Enhancing Brain Health – Sleep and Memory
By Dr. Rob Winningham
Approximately 50% of older adults suffer from sleep problems or insomnia, and this can negatively affect their memory ability, quality of life, and mood. In a 2007 study, researchers found that if people miss just one night of sleep, their ability and likelihood of recognizing things they had seen since the sleepless night decreased from 86% to 74%. One might therefore infer that insomniacs who didn’t sleep much the night before would have approximately a 12% reduction in their ability to make new memories. Others researchers have found that the ability to have sustained attention is affected by lack of sleep. Chronic sleep problems increases the chance of becoming obese, impairs mood, and might even shorten one’s life expectancy.
Sleeping medications certainly have their place, but while they often help people fall asleep, there is evidence that they negatively affect the quality of sleep. But the good news is that there are effective non-pharmacological interventions to enhance sleep. Below you will find many of the so-called sleep hygiene recommendations.
- Keep regular hours.
- Exercise everyday but not in the evening. Stretching and moderate exercise in the morning seem to be most beneficial in decreasing how long it takes to fall asleep and how long people stay asleep.
- Don’t drink too much alcohol after dinner; it will impair the quality of sleep.
- Take a nap during the day to increase daily sleep. This recommendation is different from what has been suggested during the past 30 years, but new research shows it generally increases total daily sleep duration and quality of night sleep.
- Get more exposure to natural light during the day.
- Avoid nicotine and caffeine, both of which are central nervous system stimulants.
- Try to unwind in the evening by doing things that relax you (e.g., meditation, reading, warm bath, etc.).
- Don’t go to bed starved or stuffed.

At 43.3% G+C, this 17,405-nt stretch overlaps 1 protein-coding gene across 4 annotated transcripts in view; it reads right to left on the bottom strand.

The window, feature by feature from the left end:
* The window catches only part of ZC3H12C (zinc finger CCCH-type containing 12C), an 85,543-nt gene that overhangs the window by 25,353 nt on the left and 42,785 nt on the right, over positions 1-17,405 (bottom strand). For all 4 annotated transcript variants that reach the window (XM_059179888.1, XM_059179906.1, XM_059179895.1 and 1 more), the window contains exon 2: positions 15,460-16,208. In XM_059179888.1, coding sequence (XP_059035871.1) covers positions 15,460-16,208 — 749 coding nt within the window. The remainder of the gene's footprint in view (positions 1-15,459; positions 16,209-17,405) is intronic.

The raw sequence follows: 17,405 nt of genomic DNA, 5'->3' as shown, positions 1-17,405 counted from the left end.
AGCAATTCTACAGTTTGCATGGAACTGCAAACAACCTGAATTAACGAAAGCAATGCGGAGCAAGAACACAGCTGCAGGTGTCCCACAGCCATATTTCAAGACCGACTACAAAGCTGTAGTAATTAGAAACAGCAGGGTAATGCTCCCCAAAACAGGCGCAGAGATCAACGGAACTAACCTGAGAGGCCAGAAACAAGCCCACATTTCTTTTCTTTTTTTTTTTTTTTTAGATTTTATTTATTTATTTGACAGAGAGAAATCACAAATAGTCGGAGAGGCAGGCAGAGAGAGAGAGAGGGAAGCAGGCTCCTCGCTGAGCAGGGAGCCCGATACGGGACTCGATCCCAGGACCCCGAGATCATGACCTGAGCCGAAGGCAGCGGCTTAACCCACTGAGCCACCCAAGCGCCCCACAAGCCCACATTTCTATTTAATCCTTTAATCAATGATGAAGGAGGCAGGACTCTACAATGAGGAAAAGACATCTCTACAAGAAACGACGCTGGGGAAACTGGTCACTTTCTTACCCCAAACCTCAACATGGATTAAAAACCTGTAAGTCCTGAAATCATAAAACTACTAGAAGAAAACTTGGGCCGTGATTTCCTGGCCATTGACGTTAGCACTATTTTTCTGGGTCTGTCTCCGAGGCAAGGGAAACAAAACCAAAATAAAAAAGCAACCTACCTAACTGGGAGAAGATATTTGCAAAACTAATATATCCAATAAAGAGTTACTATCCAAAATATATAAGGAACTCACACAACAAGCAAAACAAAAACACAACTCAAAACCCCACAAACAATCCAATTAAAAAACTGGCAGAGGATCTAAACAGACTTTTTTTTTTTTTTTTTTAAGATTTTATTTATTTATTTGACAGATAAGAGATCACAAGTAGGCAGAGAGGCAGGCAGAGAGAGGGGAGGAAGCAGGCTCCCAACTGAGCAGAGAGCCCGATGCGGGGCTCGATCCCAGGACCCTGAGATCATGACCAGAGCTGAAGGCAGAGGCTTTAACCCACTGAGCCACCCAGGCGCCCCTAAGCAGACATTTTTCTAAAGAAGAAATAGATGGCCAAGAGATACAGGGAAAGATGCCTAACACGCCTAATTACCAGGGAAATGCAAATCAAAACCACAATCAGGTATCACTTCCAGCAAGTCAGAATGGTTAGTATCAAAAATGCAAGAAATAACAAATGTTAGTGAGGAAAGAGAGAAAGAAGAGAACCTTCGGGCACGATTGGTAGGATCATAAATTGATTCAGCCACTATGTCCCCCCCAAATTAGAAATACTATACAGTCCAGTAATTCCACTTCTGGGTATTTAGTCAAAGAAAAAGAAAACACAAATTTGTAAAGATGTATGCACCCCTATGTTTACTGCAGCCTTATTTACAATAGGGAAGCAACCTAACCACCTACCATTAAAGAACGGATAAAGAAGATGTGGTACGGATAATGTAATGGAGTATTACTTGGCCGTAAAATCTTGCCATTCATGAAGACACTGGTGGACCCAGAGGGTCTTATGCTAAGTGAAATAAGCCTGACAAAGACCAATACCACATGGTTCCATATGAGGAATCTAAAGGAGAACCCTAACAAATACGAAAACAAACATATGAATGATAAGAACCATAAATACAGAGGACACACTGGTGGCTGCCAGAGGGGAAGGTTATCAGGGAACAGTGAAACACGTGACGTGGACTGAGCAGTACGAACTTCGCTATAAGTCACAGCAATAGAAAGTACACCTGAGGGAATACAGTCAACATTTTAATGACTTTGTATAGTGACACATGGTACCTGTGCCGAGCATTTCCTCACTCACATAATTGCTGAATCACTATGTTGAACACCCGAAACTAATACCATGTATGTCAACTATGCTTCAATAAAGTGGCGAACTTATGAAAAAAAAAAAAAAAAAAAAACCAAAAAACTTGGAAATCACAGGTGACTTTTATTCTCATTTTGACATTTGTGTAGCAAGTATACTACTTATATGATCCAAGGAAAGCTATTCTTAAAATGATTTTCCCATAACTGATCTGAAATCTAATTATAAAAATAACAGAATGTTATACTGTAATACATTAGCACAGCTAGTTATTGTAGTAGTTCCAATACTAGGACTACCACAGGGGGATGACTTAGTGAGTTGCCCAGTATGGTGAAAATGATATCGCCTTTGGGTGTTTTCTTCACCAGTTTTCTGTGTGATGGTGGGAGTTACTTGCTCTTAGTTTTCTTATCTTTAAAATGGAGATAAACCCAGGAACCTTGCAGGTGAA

- Don’t associate the bedroom with wakefulness. Don’t eat, drink, or watch television in bed. If you can’t go to sleep, then get up and do something else besides worrying about not going to sleep.
- Don’t ruminate in bed. If you have thoughts you would like to remember, write them down and stop thinking about them.
- Use the ultradian cycles to predict optimal times to sleep. Our ultradian cycle causes us to alternate between higher and lower levels of alertness every 90 minutes. If you naturally wake up at 7:00 a.m., then waking up at either 6:15 a.m. or 7:45 a.m. would be challenging based on your ultradian rhythm. Similarly, if you are very tired at 10:00 p.m., you might be more awake at 10:45 p.m. and then maximally sleep at 11:30 p.m. Use this rhythm to time the best time to go to sleep or wake up.
- Reduce lights when preparing for sleep and thus increase melatonin release.
- Be sure to make the sleeping environment as comfortable as possible (e.g., bedding, temperature, etc.)
- Make sure the sleeping environment meets your standards of tidiness.
- Try to reduce noise exposure during the night.
- Engage in mindfulness meditation.
If you want more information about sleep and brain health, you can find a six part sleep and memory series that I wrote. Click here to view those short articles.